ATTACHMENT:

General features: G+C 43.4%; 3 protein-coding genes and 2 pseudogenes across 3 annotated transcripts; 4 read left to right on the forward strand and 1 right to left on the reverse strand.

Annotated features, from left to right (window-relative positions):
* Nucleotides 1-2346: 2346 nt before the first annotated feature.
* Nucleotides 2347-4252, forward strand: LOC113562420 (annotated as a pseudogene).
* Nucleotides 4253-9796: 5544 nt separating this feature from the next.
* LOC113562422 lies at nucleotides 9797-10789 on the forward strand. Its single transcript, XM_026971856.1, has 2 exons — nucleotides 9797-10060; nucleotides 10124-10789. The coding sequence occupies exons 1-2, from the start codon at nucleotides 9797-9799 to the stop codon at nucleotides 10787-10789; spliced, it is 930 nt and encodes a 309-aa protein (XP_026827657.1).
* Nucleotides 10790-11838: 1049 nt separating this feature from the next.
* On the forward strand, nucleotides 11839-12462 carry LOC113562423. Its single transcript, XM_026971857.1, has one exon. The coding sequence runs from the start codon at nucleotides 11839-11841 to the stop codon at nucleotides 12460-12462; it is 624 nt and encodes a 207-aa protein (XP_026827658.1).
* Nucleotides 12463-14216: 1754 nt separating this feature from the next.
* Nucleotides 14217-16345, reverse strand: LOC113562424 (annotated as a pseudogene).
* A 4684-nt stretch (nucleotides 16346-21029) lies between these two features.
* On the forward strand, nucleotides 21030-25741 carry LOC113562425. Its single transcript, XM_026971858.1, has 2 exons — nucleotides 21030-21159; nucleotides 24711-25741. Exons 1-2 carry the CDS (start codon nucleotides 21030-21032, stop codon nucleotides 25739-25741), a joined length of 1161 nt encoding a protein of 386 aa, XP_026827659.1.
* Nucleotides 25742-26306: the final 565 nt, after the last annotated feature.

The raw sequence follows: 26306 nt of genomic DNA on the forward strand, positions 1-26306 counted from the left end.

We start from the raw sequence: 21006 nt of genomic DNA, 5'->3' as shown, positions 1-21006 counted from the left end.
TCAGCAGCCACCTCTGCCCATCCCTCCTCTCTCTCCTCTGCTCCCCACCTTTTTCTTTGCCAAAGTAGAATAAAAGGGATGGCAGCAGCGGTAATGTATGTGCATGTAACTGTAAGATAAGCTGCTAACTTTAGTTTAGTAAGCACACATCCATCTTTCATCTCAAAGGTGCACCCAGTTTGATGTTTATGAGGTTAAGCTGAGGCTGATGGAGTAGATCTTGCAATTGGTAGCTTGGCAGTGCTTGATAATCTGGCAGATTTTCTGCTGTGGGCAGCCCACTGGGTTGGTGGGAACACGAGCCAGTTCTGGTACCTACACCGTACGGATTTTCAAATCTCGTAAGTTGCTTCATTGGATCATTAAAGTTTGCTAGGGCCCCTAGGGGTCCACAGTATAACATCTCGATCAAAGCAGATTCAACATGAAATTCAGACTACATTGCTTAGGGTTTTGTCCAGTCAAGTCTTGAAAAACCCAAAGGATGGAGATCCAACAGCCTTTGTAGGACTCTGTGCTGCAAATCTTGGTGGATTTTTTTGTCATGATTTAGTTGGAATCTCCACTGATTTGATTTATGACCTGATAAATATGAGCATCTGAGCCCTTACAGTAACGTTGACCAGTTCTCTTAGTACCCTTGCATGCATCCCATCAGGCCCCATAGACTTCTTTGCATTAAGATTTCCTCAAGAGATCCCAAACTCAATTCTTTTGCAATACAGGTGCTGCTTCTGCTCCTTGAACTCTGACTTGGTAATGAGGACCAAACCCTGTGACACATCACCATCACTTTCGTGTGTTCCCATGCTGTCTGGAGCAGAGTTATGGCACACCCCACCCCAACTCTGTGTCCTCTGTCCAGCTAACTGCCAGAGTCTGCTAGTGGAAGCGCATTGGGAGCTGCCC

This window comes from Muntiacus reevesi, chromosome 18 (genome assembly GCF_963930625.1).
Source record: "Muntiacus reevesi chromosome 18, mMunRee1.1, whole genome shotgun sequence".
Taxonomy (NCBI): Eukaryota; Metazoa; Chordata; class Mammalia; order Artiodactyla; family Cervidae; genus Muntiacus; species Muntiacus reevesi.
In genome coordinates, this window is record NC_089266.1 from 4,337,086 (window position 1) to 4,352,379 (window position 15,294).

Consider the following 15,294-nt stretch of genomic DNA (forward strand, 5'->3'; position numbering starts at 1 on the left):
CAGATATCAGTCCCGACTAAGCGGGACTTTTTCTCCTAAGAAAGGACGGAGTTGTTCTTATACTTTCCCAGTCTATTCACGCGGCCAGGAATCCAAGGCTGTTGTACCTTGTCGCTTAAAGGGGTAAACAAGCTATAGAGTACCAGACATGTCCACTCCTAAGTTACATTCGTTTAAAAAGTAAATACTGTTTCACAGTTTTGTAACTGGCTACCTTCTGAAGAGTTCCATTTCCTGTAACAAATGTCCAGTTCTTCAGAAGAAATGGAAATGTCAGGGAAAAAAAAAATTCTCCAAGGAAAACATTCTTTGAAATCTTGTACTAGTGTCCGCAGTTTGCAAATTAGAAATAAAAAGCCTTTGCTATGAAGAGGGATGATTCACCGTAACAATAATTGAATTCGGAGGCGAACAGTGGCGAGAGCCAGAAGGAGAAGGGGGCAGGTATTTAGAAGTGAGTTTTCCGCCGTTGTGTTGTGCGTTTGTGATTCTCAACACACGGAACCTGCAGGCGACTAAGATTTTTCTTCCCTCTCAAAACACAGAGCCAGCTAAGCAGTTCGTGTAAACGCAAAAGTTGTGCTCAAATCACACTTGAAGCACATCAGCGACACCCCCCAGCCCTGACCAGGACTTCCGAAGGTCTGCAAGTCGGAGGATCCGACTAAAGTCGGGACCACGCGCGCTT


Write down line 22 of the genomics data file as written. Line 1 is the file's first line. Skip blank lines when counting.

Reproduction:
CAGATATCAGTCCCGACTAAGCGGGACTTTTTCTCCTAAGAAAGGACGGAGTTGTTCTTATACTTTCCCAGTCTATTCACGCGGCCAGGAATCCAAGGCTGTTGTACCTTGTCGCTTAAAGGGGTAAACAAGCTATAGAGTACCAGACATGTCCACTCCTAAGTTACATTCGTTTAAAAAGTAAATACTGTTTCACAGTTTTGTAACTGGCTACCTTCTGAAGAGTTCCATTTCCTGTAACAAATGTCCAGTTCTTCAGAAGAAATGGAAATGTCAGGGAAAAAAAAAATTCTCCAAGGAAAACATTCTTTGAAATCTTGTACTAGTGTCCGCAGTTTGCAAATTAGAAATAAAAAGCCTTTGCTATGAAGAGGGATGATTCACCGTAACAATAATTGAATTCGGAGGCGAACAGTGGCGAGAGCCAGAAGGAGAAGGGGGCAGGTATTTAGAAGTGAGTTTTCCGCCGTTGTGTTGTGCGTTTGTGATTCTCAACACACGGAACCTGCAGGCGACTAAGATTTTTCTTCCCTCTCAAAACACAGAGCCAGCTAAGCAGTTCGTGTAAACGCAAAAGTTGTGCTCAAATCACACTTGAAGCACATCAGCGACACCCCCCAGCCCTGACCAGGACTTCCGAAGGTCTGCAAGTCGGAGGATCCGACTAAAGTCGGGACCACGCGCGCTT